Standards Will Fill Holes in WEP Authentication and Encryption
Wireless networking standards initiatives go several steps beyond WEP to provide WLAN security.The security built into Wi-Fi is better than no security at all—but not by much. Standards bodies are at work, though, on a framework that will free IT managers from some of the heavy lifting they have to do to get WLANs up to enterprise code. During the past two years, the IEEE has been working on the 802.11i security standard. This standard is designed to address known WEP (Wired Equivalent Privacy) vulnerabilities and provide significant enhancements to 802.11-based equipment. 802.11i calls for a better authentication scheme—via 802.1x—and two new encryption protocols that will replace WEP.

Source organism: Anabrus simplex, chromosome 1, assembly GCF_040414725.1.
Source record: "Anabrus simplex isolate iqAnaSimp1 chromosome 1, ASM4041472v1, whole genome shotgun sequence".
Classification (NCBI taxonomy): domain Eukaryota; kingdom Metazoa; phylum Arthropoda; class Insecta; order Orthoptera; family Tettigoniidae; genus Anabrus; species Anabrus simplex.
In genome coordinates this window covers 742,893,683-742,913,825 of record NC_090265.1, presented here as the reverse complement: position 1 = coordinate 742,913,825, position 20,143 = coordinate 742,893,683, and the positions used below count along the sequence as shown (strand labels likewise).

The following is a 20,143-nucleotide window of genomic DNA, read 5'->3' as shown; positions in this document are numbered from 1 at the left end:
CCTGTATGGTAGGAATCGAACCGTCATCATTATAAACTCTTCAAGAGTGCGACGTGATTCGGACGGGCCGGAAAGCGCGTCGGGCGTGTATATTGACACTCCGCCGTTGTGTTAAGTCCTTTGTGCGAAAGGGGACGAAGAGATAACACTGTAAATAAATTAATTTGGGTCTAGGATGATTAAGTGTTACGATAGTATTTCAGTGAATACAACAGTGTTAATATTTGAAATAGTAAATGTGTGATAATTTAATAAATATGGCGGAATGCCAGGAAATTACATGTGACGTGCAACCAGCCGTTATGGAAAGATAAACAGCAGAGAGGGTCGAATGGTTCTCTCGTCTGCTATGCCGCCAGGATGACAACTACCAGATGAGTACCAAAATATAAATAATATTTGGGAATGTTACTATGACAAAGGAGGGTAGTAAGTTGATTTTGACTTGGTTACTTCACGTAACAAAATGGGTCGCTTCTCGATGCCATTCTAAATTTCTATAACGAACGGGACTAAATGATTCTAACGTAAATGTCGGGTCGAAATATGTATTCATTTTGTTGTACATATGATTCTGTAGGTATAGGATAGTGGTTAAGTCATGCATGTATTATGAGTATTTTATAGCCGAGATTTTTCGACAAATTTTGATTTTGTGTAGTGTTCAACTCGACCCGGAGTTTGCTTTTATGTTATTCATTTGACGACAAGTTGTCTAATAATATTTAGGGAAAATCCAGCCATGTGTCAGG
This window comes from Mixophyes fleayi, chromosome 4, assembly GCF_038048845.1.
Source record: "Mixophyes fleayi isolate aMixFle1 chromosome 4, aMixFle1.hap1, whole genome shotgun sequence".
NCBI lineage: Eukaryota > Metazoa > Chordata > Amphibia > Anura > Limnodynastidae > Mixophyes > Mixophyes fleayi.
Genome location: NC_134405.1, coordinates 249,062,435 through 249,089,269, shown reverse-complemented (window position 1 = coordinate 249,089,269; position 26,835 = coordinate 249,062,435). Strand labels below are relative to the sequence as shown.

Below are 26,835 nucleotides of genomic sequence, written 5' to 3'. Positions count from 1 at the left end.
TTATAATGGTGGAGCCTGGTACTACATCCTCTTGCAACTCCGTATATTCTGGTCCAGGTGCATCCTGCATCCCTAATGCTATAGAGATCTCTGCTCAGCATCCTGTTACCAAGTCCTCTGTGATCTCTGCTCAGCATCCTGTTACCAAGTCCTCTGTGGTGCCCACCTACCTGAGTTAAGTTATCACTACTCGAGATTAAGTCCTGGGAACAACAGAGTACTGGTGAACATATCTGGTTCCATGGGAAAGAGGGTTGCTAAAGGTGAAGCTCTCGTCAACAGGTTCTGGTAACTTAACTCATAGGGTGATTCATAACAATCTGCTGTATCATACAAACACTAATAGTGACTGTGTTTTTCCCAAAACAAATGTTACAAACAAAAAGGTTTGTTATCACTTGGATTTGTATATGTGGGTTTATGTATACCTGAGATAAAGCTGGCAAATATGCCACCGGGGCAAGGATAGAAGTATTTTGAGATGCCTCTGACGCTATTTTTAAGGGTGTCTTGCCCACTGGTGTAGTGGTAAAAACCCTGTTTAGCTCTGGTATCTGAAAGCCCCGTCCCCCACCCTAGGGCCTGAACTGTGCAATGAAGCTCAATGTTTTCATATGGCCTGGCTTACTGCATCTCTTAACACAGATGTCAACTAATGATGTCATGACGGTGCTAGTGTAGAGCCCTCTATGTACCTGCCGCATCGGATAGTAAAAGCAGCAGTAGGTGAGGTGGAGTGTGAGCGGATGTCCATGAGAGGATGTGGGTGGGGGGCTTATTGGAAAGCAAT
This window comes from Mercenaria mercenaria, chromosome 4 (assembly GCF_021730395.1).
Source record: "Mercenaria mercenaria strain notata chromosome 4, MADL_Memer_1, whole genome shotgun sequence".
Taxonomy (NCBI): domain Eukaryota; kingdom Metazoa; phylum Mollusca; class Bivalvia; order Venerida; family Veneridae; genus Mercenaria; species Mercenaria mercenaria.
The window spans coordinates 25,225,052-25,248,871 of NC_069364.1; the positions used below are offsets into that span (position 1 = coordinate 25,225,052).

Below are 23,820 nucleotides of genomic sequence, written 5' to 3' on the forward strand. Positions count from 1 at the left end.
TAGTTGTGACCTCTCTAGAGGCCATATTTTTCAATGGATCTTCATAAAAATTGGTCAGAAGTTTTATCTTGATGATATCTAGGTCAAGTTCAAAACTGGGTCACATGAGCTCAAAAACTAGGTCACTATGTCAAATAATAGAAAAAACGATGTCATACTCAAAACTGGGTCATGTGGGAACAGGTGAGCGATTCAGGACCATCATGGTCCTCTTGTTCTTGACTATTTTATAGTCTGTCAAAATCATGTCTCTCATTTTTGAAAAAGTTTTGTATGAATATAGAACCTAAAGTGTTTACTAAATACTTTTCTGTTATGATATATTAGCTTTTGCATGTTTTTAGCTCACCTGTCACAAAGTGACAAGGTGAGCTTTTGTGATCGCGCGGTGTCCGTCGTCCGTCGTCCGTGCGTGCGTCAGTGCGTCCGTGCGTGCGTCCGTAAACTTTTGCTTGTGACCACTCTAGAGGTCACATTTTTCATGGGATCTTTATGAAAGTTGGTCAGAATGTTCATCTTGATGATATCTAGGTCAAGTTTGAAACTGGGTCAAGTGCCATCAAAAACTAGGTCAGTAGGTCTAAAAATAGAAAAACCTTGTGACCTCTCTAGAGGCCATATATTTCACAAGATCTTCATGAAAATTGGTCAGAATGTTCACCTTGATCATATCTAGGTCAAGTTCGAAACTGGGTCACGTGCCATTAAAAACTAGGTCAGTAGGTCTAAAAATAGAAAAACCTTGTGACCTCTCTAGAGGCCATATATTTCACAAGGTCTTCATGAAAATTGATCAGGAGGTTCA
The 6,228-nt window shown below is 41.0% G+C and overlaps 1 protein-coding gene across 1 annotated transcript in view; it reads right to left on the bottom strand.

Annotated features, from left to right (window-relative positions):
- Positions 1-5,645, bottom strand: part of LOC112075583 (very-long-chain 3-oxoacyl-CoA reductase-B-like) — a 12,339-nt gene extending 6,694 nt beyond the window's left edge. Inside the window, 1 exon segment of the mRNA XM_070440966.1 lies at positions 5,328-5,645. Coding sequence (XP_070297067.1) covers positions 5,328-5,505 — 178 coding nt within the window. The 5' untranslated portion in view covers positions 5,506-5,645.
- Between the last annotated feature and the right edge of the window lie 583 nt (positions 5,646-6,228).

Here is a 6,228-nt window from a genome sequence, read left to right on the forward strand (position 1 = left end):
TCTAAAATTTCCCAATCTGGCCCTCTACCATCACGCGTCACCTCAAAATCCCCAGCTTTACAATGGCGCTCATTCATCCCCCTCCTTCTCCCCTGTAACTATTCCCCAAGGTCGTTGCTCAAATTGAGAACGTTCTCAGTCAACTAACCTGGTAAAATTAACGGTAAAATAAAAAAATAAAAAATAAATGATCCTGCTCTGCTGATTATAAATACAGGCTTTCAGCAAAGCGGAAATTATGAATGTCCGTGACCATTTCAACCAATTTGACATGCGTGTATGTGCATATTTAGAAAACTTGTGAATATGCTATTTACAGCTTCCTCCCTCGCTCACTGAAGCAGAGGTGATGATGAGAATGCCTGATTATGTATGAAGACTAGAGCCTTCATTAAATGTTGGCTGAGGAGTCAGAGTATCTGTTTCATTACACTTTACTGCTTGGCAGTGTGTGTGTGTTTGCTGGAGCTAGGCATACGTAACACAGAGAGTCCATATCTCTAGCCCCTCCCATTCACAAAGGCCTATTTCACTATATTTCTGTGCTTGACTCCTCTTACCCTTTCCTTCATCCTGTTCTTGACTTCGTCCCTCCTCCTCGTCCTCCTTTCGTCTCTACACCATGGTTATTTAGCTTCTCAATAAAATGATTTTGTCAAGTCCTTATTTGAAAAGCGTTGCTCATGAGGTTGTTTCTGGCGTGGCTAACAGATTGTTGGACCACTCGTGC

The IEEE-ratified 802.1x, which provides a framework for stronger user authentication and a centralized security management model, comprises three components: the supplicant, a client machine trying to access the wireless LAN; the authenticator, a Layer 2 device that provides the physical port to the network (such as an access point or a switch); and the authentication server, which verifies user credentials and provides key management.